Ed McMahon was proof that someone who doesn’t sing, dance, act, play a musical instrument, juggle, or look like a matinee idol can go to Hollywood and become a megastar. He did it by playing second fiddle to Johnny Carson for thirty years. And when I say he became a megastar, I’m not exaggerating. He got his star on Hollywood’s Walk of Fame, hosted one of the most popular shows on television (Star Search, the forerunner of American Idol), and became one of America’s most recognized and trusted pitch men. In one year alone he made millions as a spokesman for 37 different banks and a host of major corporations.*
Ed McMahon serves as a reminder that support people fill an important role and can reap many benefits if they accept their role and do their jobs well. Sadly, there are countless Christians who chafe at the notion of serving unless they can be center stage and in the spotlight.
I’ve known singers who pouted because they didn’t get to sing the big solo in the Easter Cantata. I’ve known church members who felt offended because they did a little job and no one praised them from the pulpit. I’ve known preachers who were always sending their resumes to larger, more prestigious congregations. Did you know that in 9 out of 10 churches someone has to be paid to clean the toilets because no one will volunteer?
Reminds me of the time Mrs. Zebedee asked Jesus if her two sons, James and John, could sit next to him in heaven, which, of course, would be as close to the spotlight as they could get. I picture Jesus sighing internally so as not to embarrass her, taking a deep breath, and then tactfully explaining what every Christian needs to know and remember, that in his Kingdom greatness is achieved not by position or privilege, but through humble service. Specifically, he said that whoever wants to be first must become a slave. (Matthew 20:27)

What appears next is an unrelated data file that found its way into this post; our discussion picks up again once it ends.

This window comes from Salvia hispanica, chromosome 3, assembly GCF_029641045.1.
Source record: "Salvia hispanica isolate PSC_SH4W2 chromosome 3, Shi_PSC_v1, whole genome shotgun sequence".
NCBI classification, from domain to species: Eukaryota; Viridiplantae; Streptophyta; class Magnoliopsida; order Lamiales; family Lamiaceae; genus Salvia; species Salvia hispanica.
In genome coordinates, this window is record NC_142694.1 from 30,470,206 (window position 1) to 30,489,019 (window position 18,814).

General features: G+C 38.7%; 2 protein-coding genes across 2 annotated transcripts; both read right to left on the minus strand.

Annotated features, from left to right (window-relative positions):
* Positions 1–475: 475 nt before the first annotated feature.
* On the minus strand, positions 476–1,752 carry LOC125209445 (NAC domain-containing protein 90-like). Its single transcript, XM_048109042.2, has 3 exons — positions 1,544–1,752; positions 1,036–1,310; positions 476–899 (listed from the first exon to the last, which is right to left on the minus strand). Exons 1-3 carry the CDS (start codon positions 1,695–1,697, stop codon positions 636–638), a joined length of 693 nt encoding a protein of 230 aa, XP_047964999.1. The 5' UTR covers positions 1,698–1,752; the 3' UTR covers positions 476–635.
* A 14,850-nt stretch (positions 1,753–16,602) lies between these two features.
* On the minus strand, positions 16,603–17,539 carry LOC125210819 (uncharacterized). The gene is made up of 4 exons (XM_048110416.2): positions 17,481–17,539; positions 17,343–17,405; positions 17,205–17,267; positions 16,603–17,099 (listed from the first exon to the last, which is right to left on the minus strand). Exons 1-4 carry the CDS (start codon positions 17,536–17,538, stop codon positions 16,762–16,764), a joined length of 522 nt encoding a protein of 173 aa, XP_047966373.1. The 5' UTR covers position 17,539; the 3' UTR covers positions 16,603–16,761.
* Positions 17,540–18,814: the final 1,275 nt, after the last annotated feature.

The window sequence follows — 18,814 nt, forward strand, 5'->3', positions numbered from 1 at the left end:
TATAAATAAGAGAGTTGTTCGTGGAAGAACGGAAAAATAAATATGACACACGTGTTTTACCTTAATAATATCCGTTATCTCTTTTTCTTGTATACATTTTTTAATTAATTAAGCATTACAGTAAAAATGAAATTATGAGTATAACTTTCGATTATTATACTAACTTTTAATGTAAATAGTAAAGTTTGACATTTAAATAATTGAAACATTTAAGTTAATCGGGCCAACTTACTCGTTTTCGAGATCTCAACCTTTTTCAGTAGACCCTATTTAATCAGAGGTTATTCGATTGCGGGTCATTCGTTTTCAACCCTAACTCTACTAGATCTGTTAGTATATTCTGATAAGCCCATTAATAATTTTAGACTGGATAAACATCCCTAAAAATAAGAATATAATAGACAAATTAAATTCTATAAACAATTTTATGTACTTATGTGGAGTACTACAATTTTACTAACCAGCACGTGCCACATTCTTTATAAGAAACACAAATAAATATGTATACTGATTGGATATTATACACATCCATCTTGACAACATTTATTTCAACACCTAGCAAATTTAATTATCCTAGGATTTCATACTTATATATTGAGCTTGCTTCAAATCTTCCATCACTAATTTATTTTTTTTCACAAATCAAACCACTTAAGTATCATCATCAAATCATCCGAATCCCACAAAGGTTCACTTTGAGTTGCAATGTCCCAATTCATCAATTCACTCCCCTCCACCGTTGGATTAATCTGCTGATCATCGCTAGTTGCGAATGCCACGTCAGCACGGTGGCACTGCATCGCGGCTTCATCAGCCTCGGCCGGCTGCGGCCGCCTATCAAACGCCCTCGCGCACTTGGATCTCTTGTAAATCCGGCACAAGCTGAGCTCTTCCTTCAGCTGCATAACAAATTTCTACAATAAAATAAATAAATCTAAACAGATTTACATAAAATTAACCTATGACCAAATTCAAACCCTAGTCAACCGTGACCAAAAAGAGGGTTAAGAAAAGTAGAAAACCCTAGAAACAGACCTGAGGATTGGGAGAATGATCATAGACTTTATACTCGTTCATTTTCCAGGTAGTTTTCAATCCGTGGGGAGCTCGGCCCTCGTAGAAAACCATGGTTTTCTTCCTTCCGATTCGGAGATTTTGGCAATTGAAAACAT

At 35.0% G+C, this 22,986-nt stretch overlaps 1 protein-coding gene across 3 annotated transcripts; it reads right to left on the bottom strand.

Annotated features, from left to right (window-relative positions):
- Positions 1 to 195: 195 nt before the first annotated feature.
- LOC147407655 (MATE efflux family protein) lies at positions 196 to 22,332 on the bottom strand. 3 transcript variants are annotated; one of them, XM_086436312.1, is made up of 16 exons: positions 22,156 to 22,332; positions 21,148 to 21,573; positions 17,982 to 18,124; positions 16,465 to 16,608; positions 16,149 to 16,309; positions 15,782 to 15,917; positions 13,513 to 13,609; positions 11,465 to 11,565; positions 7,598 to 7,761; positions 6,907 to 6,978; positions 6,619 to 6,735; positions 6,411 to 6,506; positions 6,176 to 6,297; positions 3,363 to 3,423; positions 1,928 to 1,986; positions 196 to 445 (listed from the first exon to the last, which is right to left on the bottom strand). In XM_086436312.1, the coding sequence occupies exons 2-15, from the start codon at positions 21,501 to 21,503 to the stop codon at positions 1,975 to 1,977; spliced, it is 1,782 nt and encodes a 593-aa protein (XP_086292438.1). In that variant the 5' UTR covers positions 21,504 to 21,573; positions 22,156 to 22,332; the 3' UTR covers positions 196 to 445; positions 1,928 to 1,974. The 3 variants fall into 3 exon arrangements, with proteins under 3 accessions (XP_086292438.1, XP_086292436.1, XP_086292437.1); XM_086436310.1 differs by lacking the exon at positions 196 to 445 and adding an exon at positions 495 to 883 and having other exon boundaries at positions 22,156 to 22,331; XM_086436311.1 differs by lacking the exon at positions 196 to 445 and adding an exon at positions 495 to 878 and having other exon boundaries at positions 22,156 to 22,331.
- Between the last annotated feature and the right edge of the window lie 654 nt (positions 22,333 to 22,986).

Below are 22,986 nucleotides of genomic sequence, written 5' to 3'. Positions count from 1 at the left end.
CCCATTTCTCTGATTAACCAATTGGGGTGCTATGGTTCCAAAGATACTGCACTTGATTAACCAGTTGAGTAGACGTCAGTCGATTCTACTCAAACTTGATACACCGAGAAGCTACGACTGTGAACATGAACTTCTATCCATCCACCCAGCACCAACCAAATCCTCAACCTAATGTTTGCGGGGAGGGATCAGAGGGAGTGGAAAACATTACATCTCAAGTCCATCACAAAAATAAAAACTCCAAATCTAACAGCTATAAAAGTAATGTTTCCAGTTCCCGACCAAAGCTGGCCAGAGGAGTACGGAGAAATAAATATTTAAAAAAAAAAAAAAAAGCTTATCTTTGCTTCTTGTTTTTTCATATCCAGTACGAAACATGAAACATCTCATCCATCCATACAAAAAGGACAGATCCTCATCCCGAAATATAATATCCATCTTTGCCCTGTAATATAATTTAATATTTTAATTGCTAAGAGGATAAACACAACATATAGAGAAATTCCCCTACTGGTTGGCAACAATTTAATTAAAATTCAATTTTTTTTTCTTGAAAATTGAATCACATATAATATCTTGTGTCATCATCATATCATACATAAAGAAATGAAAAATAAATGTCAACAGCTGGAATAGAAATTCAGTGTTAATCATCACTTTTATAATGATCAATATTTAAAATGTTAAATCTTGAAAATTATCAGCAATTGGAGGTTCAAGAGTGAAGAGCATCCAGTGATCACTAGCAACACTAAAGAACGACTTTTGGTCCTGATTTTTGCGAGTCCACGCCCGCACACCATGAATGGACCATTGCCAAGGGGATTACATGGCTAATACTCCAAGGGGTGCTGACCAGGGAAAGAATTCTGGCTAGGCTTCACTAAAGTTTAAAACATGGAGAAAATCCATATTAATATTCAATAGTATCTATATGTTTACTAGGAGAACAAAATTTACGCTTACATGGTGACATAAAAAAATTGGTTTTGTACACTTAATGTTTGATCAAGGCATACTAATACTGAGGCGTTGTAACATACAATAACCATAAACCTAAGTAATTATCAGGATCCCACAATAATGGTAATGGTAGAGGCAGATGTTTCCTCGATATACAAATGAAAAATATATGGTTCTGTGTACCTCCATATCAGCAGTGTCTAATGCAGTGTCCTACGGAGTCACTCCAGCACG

So let’s hear it for the Toilet Brush Brigade, those second fiddle players in every church who never jockey for position, never worry about where the spotlight is pointing, and never, ever whine when no one brags on them. Such people are the true backbone of the church, the source of countless blessings that routinely go unnoticed but would be sorely missed if we suddenly had to live without them.
Because of their aversion to the spotlight, you might not know who these people are right now. But you’ll know when you get to heaven. They’ll be the ones at the front of the line.
For further reflection read Proverbs 29:23, Isaiah 29:19.
Lawrence Leamer, King of the Night (New York: William Morrow, 1989), 394